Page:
Mr Zahra moved on, until one day he was struck with the idea to expand the Bugibba Holiday Complex. The extension took the hotel from 220 beds to nearly 1,000 beds, going from employing 20 members of staff to 200. Fresh from the success of the extension, the pair began looking for another hotel in 1992. The old Salina Bay hotel was up for sale and they took the plunge. “It only had 110 rooms when we bought it, and was in a devastating state,” says Mr Zahra, who was happy to don his project management hat once again to gut and extend the hotel. It was reopened as the Coastline in 1994.

Meanwhile, an idea for a separate company was born at a party at Mr Zahra’s house. “I normally engaged an outside caterer, but I thought, we’ve got our own staff, why not do our own catering?” As it happened, Winston Jr had just returned from his studies abroad. He took charge of the catering arm of the company and began building it into the successful Island Caterers we know today.

The paint had barely dried at the Coastline when the partners were approached by the same French company that had acquired the St George’s Bay site years earlier. They wanted to sell, and after some negotiating, Mr Zahra and Mr Vassallo agreed to buy. A target date of two and a half years was set for building the Radisson SAS Bay Point Resort, which was cut down to 18 months once works had started. “We made the deadline, and the hotel proved to be another success,” he says.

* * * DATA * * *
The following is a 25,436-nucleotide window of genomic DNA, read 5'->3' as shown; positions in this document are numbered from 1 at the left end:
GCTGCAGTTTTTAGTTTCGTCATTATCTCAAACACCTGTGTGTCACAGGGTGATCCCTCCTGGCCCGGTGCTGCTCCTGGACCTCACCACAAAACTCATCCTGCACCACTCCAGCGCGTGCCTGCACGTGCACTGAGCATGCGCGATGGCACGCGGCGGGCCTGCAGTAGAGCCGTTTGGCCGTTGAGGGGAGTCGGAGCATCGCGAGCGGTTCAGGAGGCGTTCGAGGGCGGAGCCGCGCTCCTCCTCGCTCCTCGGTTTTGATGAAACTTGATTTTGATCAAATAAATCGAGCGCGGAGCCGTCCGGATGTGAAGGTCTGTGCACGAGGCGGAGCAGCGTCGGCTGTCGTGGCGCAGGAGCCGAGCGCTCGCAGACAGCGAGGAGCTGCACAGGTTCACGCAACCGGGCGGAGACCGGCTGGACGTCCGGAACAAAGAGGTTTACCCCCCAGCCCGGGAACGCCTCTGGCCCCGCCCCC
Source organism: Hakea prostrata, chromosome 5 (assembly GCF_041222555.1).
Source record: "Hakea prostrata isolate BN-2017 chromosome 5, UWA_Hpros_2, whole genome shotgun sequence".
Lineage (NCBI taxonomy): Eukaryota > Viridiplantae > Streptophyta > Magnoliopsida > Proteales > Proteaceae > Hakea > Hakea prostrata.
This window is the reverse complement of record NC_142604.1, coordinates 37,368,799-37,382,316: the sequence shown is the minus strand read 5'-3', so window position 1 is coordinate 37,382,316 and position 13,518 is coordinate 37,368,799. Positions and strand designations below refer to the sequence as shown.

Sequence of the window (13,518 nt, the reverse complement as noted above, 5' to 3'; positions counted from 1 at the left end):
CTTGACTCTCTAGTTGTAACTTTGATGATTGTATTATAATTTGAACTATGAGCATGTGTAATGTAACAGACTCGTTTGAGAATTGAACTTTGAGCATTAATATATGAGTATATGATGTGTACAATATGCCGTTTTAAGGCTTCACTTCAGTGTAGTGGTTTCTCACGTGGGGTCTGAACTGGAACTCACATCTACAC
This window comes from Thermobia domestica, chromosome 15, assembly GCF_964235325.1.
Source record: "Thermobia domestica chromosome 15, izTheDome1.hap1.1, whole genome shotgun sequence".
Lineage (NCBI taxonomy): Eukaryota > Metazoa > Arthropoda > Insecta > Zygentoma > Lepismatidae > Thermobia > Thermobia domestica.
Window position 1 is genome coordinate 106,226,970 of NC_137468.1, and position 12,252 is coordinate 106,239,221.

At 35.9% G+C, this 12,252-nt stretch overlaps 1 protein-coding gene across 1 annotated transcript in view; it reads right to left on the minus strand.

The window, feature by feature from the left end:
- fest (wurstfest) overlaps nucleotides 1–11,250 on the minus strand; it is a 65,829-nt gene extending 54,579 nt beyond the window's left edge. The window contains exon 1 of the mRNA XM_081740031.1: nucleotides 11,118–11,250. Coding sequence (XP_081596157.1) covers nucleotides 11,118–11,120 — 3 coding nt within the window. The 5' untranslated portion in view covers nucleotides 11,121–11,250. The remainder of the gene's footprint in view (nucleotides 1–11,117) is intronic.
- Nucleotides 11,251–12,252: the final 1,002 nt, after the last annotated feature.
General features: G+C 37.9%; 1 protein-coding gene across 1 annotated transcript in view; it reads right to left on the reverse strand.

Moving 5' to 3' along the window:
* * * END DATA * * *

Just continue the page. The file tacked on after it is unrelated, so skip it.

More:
“It wasn’t an easy decision. I believe that what I did is what everybody should do when they’ve worked hard for a number of years. There comes a time when you should reap the fruits of your hard work and enjoy life a bit more.”

The Dragonara Casino came next, for which the government put up a tender. Mr Zahra formed a consortium of the main contenders – the Corinthia, the Westin and Island Hotels as well as Air Malta and Accor, which joined as experts in running the casino. “We won the tender, which was for 10 years, but stayed for 12, throughout which I was the chairman.”

With Island Hotels and Island Caterers doing well, they set their sights on the Golden Sands in late 2001. Island Hotels Group acquired the old hotel with the intention of refurbishing. Soon after, it was realised that it would be better to demolish and develop a purpose-built timeshare resort. It took 26 months to develop.

Then, in 2009, Mr Zahra’s long-time partner, Zaren Vassallo, decided to leave the company. “My family and I decided to buy him out. In order to do it, we decided to put the company on the stock exchange,” he explains. The Zahras bought 25 per cent of his ex-partner’s share and offered the rest to the public, making the Zahras the major shareholders.